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A terminal is the point at which a conductor from an electrical component, device or network comes to an end and provides a point of connection to external circuits. A terminal may simply be the end of a wire or it may be fitted with a connector or fastener. In network analysis, terminal means a point at which connections can be made to a network in theory and does not necessarily refer to any real physical object. In this context, especially in older documents, it is sometimes called a pole. On circuit diagrams, terminals for external connections are denoted by empty circles. They are distinguished from nodes that are entirely internal to the circuit, which are denoted by solid circles.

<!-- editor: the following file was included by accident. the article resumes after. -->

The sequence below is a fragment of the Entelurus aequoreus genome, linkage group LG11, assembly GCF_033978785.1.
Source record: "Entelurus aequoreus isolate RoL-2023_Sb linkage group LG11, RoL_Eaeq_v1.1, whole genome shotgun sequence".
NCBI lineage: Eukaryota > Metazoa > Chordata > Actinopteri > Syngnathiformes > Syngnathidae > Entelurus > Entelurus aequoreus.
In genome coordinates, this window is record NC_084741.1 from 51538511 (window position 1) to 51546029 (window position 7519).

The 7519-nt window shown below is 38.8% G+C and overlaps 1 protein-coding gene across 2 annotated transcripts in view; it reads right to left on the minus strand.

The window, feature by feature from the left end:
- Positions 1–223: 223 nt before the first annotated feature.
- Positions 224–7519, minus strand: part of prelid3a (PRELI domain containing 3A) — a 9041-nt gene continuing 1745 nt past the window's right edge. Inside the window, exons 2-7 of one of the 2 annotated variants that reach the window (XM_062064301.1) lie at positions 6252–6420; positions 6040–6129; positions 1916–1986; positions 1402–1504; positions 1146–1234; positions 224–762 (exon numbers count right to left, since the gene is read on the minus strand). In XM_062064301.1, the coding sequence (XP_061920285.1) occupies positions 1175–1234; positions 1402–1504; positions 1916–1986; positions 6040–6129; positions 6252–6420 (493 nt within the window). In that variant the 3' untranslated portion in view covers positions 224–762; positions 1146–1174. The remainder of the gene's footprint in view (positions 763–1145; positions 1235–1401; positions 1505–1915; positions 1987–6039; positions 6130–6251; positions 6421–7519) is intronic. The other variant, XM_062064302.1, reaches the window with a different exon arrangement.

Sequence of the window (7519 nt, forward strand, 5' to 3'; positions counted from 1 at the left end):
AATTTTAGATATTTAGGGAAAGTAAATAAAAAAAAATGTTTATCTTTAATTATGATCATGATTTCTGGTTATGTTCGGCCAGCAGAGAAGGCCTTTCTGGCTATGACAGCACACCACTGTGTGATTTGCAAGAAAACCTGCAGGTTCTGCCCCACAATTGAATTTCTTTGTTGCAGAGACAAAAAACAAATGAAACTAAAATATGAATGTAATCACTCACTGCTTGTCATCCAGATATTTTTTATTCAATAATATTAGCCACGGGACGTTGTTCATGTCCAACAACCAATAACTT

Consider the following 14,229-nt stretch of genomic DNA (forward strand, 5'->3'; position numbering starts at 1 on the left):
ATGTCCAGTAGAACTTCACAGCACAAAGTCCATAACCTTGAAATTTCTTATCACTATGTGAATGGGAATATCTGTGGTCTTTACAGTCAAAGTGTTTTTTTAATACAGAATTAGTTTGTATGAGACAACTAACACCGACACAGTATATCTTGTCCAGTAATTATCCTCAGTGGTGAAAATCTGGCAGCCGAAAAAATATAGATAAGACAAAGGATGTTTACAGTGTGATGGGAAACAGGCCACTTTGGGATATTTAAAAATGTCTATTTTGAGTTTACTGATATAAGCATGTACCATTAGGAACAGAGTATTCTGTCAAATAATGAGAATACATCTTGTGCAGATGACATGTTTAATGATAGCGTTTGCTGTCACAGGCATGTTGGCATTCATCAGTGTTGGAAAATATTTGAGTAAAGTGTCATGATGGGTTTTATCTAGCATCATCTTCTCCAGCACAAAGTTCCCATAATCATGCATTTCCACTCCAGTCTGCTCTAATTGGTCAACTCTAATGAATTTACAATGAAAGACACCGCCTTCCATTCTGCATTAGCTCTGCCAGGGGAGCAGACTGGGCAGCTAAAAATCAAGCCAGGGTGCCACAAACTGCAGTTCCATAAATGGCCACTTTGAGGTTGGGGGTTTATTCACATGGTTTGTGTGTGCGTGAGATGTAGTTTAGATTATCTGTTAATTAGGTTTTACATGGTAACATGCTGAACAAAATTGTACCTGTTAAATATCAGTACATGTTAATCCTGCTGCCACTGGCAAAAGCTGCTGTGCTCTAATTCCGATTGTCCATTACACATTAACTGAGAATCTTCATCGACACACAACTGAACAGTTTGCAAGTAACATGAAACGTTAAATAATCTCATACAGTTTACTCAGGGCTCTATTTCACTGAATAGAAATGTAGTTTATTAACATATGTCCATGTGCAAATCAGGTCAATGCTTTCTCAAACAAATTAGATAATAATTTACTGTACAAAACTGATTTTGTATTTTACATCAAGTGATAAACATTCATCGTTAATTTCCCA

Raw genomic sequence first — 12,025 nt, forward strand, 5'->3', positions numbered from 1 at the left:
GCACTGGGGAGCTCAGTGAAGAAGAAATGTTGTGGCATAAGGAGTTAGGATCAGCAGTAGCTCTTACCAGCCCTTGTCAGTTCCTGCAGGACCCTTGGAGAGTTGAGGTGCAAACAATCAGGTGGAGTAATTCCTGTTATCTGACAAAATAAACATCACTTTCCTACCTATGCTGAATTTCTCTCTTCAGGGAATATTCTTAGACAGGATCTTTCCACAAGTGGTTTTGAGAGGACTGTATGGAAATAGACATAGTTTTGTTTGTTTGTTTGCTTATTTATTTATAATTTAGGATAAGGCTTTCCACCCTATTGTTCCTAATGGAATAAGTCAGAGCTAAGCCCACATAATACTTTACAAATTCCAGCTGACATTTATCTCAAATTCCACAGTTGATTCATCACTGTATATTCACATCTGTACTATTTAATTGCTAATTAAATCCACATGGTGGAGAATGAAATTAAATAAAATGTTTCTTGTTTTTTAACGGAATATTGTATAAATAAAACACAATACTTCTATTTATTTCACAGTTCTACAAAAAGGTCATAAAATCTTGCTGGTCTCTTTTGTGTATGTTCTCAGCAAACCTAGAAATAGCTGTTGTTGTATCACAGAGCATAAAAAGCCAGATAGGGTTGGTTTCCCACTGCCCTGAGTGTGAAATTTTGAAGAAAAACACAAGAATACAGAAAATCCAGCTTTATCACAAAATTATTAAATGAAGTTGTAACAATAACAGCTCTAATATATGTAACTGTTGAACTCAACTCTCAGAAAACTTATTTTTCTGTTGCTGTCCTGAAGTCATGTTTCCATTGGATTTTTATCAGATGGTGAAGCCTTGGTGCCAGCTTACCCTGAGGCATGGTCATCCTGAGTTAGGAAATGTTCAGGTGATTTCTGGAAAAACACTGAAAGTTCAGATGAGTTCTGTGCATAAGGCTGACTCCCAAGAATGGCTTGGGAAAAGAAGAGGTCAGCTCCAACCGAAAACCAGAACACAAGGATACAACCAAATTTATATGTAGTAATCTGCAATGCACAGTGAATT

The connection may be temporary, as seen in portable equipment, may require a tool for assembly and removal, or may be a permanent electrical joint between two wires or devices.
All electric cells have two terminals. The first is the positive terminal and the second is the negative terminal. The positive terminal looks like a metal cap and the negative terminal looks like a metal disc. The current flows from the positive terminal, and out through the negative terminal, replicative of current flow (positive (+) to negative (-) flow).
Types of terminals
- Solder Lugs
- Tongue Crimp terminals (ring terminals)
- Test probes (pogo terminals)
- Screw terminals
- Tab terminals (quick-connect, quick-disconnect)
- Wire nuts